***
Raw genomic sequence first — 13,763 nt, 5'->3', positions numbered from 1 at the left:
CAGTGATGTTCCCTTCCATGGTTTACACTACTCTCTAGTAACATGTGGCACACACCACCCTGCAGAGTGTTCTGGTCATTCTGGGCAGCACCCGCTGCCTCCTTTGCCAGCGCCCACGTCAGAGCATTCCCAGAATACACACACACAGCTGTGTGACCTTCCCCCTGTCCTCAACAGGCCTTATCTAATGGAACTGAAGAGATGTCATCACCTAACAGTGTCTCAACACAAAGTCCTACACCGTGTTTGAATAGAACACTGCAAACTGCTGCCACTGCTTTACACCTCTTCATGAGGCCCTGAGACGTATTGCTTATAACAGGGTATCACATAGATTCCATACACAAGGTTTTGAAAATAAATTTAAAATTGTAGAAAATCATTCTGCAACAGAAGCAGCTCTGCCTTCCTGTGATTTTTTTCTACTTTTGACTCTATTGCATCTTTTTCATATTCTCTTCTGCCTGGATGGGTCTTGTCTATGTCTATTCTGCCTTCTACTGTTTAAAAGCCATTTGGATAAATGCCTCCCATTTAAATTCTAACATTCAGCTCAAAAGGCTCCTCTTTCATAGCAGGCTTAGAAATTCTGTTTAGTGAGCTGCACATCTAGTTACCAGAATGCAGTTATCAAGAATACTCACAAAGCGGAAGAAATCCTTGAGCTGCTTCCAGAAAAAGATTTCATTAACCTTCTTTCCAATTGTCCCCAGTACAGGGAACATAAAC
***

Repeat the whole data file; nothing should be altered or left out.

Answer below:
Raw genomic sequence first — 13,763 nt, 5'->3', positions numbered from 1 at the left:
CAGTGATGTTCCCTTCCATGGTTTACACTACTCTCTAGTAACATGTGGCACACACCACCCTGCAGAGTGTTCTGGTCATTCTGGGCAGCACCCGCTGCCTCCTTTGCCAGCGCCCACGTCAGAGCATTCCCAGAATACACACACACAGCTGTGTGACCTTCCCCCTGTCCTCAACAGGCCTTATCTAATGGAACTGAAGAGATGTCATCACCTAACAGTGTCTCAACACAAAGTCCTACACCGTGTTTGAATAGAACACTGCAAACTGCTGCCACTGCTTTACACCTCTTCATGAGGCCCTGAGACGTATTGCTTATAACAGGGTATCACATAGATTCCATACACAAGGTTTTGAAAATAAATTTAAAATTGTAGAAAATCATTCTGCAACAGAAGCAGCTCTGCCTTCCTGTGATTTTTTTCTACTTTTGACTCTATTGCATCTTTTTCATATTCTCTTCTGCCTGGATGGGTCTTGTCTATGTCTATTCTGCCTTCTACTGTTTAAAAGCCATTTGGATAAATGCCTCCCATTTAAATTCTAACATTCAGCTCAAAAGGCTCCTCTTTCATAGCAGGCTTAGAAATTCTGTTTAGTGAGCTGCACATCTAGTTACCAGAATGCAGTTATCAAGAATACTCACAAAGCGGAAGAAATCCTTGAGCTGCTTCCAGAAAAAGATTTCATTAACCTTCTTTCCAATTGTCCCCAGTACAGGGAACATAAAC